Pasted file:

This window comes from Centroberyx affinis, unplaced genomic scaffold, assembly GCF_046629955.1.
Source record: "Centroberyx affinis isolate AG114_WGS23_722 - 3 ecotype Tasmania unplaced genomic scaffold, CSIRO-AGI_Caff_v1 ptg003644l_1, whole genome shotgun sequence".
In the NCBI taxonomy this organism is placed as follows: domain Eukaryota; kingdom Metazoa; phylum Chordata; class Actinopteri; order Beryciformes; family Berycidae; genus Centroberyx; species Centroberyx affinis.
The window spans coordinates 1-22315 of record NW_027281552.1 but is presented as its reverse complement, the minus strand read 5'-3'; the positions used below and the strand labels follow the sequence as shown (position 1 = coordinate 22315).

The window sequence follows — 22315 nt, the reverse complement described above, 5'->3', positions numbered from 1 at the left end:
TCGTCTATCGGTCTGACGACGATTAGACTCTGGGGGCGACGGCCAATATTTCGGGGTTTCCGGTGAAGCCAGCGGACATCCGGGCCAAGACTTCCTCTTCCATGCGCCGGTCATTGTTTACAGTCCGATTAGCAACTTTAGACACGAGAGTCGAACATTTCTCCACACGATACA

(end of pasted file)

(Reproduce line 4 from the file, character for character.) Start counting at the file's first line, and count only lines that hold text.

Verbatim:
The window spans coordinates 1-22315 of record NW_027281552.1 but is presented as its reverse complement, the minus strand read 5'-3'; the positions used below and the strand labels follow the sequence as shown (position 1 = coordinate 22315).